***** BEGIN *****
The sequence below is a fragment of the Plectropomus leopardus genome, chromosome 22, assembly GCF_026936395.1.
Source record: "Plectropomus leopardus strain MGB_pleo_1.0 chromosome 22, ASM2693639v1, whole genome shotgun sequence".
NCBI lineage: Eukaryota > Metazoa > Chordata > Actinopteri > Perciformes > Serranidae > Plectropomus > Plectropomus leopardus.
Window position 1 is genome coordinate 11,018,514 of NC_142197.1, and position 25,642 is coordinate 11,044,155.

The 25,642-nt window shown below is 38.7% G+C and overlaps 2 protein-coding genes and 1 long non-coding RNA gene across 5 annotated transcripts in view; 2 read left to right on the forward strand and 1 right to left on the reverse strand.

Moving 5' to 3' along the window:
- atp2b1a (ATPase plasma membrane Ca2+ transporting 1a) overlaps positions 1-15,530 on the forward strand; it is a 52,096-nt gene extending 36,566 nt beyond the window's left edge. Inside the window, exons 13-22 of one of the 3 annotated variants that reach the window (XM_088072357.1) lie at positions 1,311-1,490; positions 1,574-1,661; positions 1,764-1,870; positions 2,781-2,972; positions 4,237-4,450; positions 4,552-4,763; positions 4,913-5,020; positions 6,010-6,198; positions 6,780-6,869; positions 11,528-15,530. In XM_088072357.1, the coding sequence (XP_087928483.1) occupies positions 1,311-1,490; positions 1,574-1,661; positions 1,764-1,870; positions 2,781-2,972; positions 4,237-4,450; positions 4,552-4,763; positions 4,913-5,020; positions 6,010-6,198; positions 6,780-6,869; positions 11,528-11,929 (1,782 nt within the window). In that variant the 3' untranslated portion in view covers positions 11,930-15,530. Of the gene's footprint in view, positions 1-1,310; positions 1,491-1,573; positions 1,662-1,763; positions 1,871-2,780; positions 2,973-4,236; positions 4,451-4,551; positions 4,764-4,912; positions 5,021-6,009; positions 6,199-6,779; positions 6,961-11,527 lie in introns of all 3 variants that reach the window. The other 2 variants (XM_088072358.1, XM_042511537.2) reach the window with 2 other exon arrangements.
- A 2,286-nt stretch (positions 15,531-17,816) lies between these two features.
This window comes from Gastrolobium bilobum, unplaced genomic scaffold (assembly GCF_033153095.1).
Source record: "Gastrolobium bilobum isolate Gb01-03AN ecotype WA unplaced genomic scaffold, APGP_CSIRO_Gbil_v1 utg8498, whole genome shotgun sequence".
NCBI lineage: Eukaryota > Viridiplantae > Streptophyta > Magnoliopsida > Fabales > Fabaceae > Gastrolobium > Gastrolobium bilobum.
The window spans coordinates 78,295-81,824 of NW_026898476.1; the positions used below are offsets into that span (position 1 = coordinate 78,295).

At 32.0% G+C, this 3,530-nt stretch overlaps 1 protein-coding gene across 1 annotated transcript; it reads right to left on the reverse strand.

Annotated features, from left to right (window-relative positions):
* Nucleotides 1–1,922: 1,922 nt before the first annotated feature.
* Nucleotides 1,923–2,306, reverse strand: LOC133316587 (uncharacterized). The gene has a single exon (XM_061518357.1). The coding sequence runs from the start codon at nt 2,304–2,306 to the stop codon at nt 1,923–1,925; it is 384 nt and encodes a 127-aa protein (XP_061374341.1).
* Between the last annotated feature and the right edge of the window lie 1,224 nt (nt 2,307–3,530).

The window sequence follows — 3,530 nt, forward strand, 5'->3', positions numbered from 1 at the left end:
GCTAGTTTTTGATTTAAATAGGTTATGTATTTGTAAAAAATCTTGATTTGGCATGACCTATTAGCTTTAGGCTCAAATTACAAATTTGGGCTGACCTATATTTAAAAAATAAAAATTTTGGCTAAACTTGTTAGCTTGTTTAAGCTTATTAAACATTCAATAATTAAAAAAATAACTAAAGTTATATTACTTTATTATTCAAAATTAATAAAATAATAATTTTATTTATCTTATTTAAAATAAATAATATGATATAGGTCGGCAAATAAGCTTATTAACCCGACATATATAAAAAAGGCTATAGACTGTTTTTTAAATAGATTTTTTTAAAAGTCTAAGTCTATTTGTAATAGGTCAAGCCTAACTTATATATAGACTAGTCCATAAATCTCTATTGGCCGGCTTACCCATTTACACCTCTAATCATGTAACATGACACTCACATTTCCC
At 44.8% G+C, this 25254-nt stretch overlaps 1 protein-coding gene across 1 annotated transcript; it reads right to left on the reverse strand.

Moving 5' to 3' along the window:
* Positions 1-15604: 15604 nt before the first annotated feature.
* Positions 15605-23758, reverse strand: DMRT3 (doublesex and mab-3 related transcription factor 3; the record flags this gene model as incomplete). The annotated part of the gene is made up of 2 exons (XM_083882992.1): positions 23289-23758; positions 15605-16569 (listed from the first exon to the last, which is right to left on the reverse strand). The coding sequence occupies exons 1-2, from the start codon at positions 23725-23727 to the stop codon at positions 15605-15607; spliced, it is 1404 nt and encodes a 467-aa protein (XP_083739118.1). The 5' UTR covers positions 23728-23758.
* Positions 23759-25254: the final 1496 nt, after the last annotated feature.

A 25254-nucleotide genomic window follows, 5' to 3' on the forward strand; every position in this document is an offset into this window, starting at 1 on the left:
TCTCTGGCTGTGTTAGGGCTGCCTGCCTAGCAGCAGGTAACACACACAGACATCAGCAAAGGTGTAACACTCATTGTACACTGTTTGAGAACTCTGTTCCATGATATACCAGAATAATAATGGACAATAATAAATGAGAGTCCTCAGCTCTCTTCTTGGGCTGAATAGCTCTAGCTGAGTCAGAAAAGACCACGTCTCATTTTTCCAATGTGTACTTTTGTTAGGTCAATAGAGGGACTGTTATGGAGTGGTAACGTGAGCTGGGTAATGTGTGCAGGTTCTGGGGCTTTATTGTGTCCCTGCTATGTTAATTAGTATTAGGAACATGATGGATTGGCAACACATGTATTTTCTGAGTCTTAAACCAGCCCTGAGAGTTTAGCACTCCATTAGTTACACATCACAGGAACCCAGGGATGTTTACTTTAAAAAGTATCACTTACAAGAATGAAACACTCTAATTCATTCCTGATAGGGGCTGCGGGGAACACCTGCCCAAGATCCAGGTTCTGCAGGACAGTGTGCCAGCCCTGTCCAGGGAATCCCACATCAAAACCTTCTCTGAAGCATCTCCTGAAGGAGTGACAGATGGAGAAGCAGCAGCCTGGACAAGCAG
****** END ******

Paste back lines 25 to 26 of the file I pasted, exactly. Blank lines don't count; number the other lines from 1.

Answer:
A 25254-nucleotide genomic window follows, 5' to 3' on the forward strand; every position in this document is an offset into this window, starting at 1 on the left:
TCTCTGGCTGTGTTAGGGCTGCCTGCCTAGCAGCAGGTAACACACACAGACATCAGCAAAGGTGTAACACTCATTGTACACTGTTTGAGAACTCTGTTCCATGATATACCAGAATAATAATGGACAATAATAAATGAGAGTCCTCAGCTCTCTTCTTGGGCTGAATAGCTCTAGCTGAGTCAGAAAAGACCACGTCTCATTTTTCCAATGTGTACTTTTGTTAGGTCAATAGAGGGACTGTTATGGAGTGGTAACGTGAGCTGGGTAATGTGTGCAGGTTCTGGGGCTTTATTGTGTCCCTGCTATGTTAATTAGTATTAGGAACATGATGGATTGGCAACACATGTATTTTCTGAGTCTTAAACCAGCCCTGAGAGTTTAGCACTCCATTAGTTACACATCACAGGAACCCAGGGATGTTTACTTTAAAAAGTATCACTTACAAGAATGAAACACTCTAATTCATTCCTGATAGGGGCTGCGGGGAACACCTGCCCAAGATCCAGGTTCTGCAGGACAGTGTGCCAGCCCTGTCCAGGGAATCCCACATCAAAACCTTCTCTGAAGCATCTCCTGAAGGAGTGACAGATGGAGAAGCAGCAGCCTGGACAAGCAG